The vicarious charm of being in control, while at the same time experiencing another person’s conundrum or reactionary foibles, gives rise to empathy or disdain, depending on how deeply we are drawn into the story. Through neglect or unpersuasive writing, not having us care at all about the protagonist, I think, is the greatest insult a writer can foster on their main character. That being said, some characterizations of the protagonist can appear shallow when the object of the story is more the adventure and thrill of the ride—overcoming obstacles, achieving or not achieving goals, stumbling around in the dark for answers crucial to the protagonist’s goals or life itself. But even then, we must care somewhat about the person who invites us to come along on this tour without knowing every childhood or adult memory that underlies present actions. If we don’t care, we might stop reading—causing the premature death of all the writer holds dear.

Reading a short story about a crime or a mystery, might at times, take us where we don’t necessarily want to go. There might be a horrendous murder, we might have queasy stomachs, but if the story takes us along a route we find intriguing, we will surrender our dislike or fears to see what happens next. But if we go along with it, read all the way to the end, and feel like we’ve been betrayed in some way, we will not be happy. And perhaps that writer has lost a fan.

I, myself, get peeved when a character commits an action where a strong motivation has not been established. It feels as though the writer has cheated me by allowing a poor excuse to pass as the reason for the crime, or the dots seem not to connect sensibly and rationally, even if insanity is involved as a basis for the plot. On the other hand, a well-crafted mystery leaves me in awe of the skill and imagination involved to pull it off. It is a wow moment.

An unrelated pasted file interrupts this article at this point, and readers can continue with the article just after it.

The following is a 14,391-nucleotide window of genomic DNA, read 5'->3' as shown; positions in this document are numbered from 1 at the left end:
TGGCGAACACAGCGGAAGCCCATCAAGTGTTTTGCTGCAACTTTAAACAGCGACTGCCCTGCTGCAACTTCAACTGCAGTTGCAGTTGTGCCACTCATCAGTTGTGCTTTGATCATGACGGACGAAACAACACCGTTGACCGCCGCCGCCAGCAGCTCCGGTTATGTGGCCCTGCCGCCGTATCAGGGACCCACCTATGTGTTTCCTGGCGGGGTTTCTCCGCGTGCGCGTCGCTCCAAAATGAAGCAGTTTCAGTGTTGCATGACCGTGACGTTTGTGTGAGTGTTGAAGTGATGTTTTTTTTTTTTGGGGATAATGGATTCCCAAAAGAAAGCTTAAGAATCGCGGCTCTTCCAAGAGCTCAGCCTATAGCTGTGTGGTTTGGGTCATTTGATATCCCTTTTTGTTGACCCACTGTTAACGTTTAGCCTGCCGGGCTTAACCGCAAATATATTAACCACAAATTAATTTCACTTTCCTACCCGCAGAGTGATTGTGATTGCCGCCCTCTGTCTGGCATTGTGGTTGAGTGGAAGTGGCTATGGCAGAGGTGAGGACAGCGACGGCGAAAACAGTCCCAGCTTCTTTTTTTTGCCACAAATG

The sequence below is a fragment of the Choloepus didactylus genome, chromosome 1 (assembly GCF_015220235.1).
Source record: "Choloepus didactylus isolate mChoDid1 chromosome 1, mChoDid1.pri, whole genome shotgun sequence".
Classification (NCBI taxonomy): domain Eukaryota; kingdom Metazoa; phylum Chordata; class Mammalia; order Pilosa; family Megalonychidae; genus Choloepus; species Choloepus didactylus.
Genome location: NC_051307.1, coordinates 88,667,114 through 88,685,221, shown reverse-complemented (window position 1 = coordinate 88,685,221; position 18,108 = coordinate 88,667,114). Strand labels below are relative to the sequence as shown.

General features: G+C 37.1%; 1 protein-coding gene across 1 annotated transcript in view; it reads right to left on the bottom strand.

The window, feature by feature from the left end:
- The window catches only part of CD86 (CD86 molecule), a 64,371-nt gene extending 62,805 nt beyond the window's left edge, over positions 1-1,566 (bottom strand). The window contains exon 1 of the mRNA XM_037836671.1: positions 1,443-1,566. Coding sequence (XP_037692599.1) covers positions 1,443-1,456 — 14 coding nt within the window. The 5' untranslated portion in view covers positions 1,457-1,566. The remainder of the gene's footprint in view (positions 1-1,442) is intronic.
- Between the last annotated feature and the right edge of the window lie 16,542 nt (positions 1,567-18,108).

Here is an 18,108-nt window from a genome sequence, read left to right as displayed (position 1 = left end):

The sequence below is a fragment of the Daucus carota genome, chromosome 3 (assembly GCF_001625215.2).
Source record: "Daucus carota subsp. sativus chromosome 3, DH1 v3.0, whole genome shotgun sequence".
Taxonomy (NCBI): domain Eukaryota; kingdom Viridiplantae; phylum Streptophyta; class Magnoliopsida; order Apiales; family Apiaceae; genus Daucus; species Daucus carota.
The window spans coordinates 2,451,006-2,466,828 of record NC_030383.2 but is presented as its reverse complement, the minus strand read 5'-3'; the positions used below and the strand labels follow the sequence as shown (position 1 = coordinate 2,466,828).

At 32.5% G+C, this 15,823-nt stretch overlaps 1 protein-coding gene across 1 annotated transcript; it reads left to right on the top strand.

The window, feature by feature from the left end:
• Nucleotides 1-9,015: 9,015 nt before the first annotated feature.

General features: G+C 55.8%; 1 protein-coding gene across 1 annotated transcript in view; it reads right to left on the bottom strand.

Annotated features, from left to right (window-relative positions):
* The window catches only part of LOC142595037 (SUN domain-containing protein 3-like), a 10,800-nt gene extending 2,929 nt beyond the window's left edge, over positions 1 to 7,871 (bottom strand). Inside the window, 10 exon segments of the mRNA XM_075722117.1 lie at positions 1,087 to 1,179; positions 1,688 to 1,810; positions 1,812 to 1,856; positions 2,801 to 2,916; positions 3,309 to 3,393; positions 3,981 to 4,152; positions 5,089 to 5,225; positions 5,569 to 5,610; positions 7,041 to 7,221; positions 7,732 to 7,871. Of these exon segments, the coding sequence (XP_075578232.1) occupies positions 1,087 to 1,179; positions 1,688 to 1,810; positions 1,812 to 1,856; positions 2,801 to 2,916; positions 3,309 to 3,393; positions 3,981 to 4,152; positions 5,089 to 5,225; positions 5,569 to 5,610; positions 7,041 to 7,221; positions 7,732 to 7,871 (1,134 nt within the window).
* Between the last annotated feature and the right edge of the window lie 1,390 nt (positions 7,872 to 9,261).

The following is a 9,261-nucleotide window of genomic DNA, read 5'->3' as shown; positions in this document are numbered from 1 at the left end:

The joy of reading a mystery lies in the revealing of the underbelly of the story, the invisible made visible . . . the whys and wherefores making sense at crunch time. Some endings call for a leap of the imagination or ends tied loosely enough that more than one interpretation might work. A satisfactory ending is one in which the reader feels satisfied with all elements of the story, the writing technique, dialog, characterizations, plot. Obviously. But is it so obvious? The skill should not be so obvious that it jars the reader from the fictional world back into their own world. A sentence can jump off the page like a flea jumping on the reader’s arm. This sentence cannot stand unless the writer is working some kind of spell they want broken for some reason. I would think this would take a master magician for this trick to work at all. Misdirection is used all the time in mysteries, but this is to cloak the visible for a big reveal down the road. Red herrings are akin to a maze with lots of dead ends. This works well in a novel, but a short story has its limitations.

To me, a good short mystery story carries me in its arms and either drops me on my butt or sets me down gently when its over. Either way, the need to know more and more and more as I was reading, to know where I was going and how I ended up there is paramount. Some invisible hand is tugging and pulling me along. Sometimes, I’m still enchanted or brightened by the tale days and weeks later, unwilling to leave that world behind. The story refuses to stay on the page, jumping into and taking up residence in my imagination. This is a successful story.

The question is always, What’s going to happen next? And, can I, by faith and the willingness to suspend my own reality for a time, be swept up in the story’s arms?